A national scheme to turn around the lives of disadvantaged families has been defended locally, despite doubts over its effectiveness.
Analysis by the National Institute of Economic and Social Research (NIESR) into phase one of the Government’s Troubled Families scheme was ‘unable to find consistent evidence that the programme had any significant or systematic impact’.
But West Sussex County Council, whose own version of the scheme, ‘Think Family’, was adjudged to have helped turn around the lives of more than 1,000 families between 2012 and 2015, has highlighted the benefits of the scheme.
Stephen Hillier, cabinet member for children – start of life, said: “By focusing on the family rather than just mum, dad or one of the children, the team can provide better support and improve the way individual services work together.
“Their work can save a family from tipping over into crisis.”
Phase one of the scheme focused on crime, antisocial behaviour, education and parents out of work.
Phase two – from September 2014 – expanded its horizons to include issues such as domestic violence, health and ‘children in need’.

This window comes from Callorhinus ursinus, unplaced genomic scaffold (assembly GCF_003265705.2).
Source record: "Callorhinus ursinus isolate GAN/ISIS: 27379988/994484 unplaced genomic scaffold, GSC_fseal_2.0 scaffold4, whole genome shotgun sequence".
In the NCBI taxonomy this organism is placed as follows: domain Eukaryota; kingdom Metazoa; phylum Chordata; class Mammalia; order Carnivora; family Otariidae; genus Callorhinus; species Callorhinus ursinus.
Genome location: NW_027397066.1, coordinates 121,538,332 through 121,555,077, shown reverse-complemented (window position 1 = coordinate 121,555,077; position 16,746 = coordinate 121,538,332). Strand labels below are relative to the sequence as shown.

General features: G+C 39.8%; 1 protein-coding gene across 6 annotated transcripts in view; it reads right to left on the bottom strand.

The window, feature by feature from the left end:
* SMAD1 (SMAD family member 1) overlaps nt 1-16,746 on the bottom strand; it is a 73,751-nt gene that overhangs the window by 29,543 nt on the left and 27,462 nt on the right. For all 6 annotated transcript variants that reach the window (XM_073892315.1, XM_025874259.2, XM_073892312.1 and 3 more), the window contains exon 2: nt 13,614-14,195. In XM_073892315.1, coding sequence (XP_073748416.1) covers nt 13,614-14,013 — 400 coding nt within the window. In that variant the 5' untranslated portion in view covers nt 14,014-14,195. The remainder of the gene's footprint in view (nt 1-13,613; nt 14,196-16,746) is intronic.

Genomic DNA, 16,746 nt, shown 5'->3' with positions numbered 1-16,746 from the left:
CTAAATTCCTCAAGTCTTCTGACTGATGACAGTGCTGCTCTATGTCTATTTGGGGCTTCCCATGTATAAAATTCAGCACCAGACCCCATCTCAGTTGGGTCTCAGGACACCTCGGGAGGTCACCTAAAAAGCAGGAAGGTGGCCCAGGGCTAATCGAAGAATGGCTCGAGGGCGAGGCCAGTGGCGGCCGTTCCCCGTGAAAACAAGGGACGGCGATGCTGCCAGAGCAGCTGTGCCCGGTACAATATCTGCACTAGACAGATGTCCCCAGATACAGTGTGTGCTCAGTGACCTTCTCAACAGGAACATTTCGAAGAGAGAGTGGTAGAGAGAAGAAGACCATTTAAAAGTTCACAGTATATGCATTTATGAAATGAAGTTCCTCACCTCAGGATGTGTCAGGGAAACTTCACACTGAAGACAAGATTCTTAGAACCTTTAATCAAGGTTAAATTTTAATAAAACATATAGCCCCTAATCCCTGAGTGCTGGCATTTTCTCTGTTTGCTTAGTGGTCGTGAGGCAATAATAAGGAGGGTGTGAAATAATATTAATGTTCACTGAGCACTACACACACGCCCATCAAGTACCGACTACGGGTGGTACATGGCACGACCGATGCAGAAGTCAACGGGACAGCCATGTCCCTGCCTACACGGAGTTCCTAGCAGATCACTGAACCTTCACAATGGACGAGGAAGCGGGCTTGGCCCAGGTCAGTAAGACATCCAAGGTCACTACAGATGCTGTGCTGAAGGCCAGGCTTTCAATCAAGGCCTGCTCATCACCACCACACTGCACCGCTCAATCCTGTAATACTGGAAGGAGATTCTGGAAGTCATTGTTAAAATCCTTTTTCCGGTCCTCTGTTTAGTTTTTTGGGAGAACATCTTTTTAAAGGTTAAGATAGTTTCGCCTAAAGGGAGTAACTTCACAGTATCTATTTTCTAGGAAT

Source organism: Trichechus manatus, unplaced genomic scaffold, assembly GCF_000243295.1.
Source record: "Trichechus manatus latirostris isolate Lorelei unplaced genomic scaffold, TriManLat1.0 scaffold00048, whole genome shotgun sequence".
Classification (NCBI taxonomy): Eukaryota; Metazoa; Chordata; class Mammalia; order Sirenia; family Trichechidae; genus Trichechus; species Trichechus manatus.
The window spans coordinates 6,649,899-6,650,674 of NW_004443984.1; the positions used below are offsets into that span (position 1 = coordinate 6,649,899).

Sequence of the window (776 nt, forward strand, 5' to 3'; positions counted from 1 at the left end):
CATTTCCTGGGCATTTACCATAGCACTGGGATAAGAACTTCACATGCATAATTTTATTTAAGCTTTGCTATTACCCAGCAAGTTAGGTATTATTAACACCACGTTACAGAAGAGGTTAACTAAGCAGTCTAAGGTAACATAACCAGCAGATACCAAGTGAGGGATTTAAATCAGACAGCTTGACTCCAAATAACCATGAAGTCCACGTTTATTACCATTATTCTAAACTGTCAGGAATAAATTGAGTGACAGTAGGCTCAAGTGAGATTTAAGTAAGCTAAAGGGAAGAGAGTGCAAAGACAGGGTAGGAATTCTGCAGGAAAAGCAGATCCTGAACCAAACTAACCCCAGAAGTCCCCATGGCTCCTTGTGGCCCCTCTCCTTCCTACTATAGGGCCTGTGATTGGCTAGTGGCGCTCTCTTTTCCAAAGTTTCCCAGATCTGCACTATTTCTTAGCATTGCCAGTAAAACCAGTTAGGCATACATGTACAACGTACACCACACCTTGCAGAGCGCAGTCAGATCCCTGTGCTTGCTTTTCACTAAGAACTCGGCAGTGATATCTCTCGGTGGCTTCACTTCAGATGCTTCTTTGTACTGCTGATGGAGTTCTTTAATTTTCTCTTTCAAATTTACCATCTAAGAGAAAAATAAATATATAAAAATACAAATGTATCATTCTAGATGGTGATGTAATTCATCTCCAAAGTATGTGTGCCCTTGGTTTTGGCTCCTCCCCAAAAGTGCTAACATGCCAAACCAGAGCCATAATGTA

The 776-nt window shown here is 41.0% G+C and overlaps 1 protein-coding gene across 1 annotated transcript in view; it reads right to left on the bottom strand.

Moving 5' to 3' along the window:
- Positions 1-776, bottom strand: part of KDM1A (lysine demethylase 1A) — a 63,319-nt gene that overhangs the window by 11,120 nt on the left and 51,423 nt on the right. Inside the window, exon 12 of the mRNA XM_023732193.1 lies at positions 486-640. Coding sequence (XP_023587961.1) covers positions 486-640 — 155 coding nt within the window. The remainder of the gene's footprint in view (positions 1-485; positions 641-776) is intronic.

Families are assigned keyworkers, partly funded by the Department for Communities and Local Government (DCLG).
A county council spokesman said authorities had flexibility in designing their own schemes.
WSCC was adjudged to have had a 100 per cent success rate in phase one, helping around 1,400 families.
It has until March 2020 to deal with 3,940 families identified as eligible under phase two.
It has currently recorded a success rate of 26.7 per cent.
The spokesman added: “Although many do not yet fulfil the full DCLG criteria, we look at all changes and just over 80 per cent of these families have seen a positive impact of change and a measurable improvement in their circumstances.”
David Cameron’s government set up the Troubled Families scheme in the wake of the 2011 riots in London.
The cost of the initiative, intended to help more than 500,000 families nationwide, has been estimated at £1.3billion.